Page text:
Many 'church of God' organizations claim to be part of—or even the only—church of God. The Bible reveals specific characteristics of God's church.
God's true church cannot be found without revelation nor can one join the organization; God calls and places each member in its appropriate place in the Body.
The church will continue until it has accomplished its purpose, which means that the true church is still in existence on the earth, and it can be found.
When we sing this popular hymn, are we singing a lie? No, this is a commision to apostles, and right now we are doing what God desires of us.
The seven churches of Revelation 2-3 all existed simultaneously and the characteristics of five of them will apparently be extant at the return of Christ.
Where can we find the true religion, the true church, in all this confusion? Only the church Christ founded and heads today has the answers to eternal life.
The function of the church is like a teacher's college, preparing the firstfruits and providing them with the needed education and character development.
Ups and downs, blessings and trials, have characterized every era of the church. God's people are always battling something negative between the brief highs.
Jesus Christ is the architect of the church, indicating that the institution must take on the characteristics of the Builder, reflecting His character.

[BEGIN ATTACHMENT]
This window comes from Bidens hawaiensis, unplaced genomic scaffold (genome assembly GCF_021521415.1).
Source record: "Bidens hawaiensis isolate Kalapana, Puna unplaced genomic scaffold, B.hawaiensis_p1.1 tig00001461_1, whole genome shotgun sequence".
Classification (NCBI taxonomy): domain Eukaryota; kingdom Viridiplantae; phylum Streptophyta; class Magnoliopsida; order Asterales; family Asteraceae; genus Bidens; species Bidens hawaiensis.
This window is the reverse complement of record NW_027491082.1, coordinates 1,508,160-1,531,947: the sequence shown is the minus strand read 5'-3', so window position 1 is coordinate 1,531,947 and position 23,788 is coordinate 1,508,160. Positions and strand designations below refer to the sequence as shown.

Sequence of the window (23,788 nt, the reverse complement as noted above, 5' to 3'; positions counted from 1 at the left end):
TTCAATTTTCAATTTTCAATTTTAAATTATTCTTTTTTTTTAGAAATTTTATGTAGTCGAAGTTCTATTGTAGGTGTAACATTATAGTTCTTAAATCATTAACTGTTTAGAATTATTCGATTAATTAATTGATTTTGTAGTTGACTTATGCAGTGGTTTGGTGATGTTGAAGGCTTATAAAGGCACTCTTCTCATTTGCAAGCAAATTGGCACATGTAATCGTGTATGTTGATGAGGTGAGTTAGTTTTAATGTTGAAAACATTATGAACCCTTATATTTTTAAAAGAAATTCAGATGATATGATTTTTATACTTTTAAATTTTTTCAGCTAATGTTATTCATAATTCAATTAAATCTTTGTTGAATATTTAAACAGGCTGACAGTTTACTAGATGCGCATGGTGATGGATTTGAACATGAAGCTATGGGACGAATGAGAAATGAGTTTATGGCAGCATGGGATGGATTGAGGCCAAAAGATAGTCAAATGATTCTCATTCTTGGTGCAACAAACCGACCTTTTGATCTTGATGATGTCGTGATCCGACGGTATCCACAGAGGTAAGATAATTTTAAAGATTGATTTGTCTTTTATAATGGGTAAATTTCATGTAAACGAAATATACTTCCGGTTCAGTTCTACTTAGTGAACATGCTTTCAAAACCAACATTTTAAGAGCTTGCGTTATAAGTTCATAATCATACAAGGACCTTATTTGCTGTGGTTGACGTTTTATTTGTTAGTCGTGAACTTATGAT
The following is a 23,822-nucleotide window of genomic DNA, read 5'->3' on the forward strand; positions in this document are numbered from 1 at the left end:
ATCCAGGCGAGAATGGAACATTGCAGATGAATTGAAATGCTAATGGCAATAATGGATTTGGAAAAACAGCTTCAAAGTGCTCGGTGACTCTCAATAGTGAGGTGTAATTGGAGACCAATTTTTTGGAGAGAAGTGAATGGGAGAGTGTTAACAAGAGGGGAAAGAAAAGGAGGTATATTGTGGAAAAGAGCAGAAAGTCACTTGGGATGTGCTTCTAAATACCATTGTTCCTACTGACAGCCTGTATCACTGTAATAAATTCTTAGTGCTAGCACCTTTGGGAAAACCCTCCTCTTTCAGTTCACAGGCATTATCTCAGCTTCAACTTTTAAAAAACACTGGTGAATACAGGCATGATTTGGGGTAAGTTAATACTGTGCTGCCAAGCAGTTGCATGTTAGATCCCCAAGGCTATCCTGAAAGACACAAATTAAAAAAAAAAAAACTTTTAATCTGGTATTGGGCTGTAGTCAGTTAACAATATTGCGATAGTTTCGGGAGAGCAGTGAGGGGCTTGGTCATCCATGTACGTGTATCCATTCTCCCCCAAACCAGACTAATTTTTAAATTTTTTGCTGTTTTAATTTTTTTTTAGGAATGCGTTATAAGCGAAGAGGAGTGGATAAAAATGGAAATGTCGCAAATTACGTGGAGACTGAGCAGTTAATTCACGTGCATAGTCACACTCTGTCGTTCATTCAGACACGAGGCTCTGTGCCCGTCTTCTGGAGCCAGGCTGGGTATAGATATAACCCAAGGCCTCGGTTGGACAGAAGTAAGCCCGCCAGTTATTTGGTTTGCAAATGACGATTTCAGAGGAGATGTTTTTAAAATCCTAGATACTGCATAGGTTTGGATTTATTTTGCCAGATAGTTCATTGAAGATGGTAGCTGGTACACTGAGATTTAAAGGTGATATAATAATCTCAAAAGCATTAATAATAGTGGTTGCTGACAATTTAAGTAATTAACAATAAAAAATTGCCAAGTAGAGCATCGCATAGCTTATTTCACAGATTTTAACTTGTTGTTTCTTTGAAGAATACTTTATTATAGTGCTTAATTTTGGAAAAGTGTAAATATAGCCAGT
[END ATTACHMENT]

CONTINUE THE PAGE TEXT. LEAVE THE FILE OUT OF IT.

Richard Ritenbaugh, focusing on Peter's proclamation that Jesus Christ was the Messiah, the Christ, the Son of the living God, recognizes that after this awesome insight, Jesus realized that He could begin building His church. Sadly, the church that public. . .
The Ephesus church effectively battled various heresies, for which Christ commends it. However, the members lost sight of the reason, having left their first love.
I Peter 2:5 calls Christians 'living stones'; is it possible that the the spiritual Temple will at some point be left with 'not one stone . . . upon another'?
Laodiceanism is the attitude that dominates the end time. It is a subtle form of worldliness that has infected the church, and Christ warns against it strongly.
What do Christ's messages to the seven churches of Revelation 2 and 3 describe? Are they church eras, or dominant attitudes within the church?
John Ritenbaugh, defining a worldview as a snapshot of what our mind sees, based upon our presuppositions, determining what we consider important, maintains that a Christian worldview must contain some core concepts, such as the value or importance of our . . .
Are the "holy people" in Daniel 12:7 actually the church of God? If so, what is the power of the church that is completely shattered right before the end?
The One who sent forth His Spirit to create and breathe life into the physical world, also breathed on His disciples and endowed them with spiritual life.
People who try to supplement their spiritual diet with lawlessness or other heresies risk losing their identity, and ultimately their spiritual life.
John Ritenbaugh, recounting incidents from the movie Jeremiah Johnson, indicates that conflict and pressure in life's journey are the norm. We may try to run, but we cannot hide from life's troubles, stresses, or tribulations. Sin cannot be contained or is. . .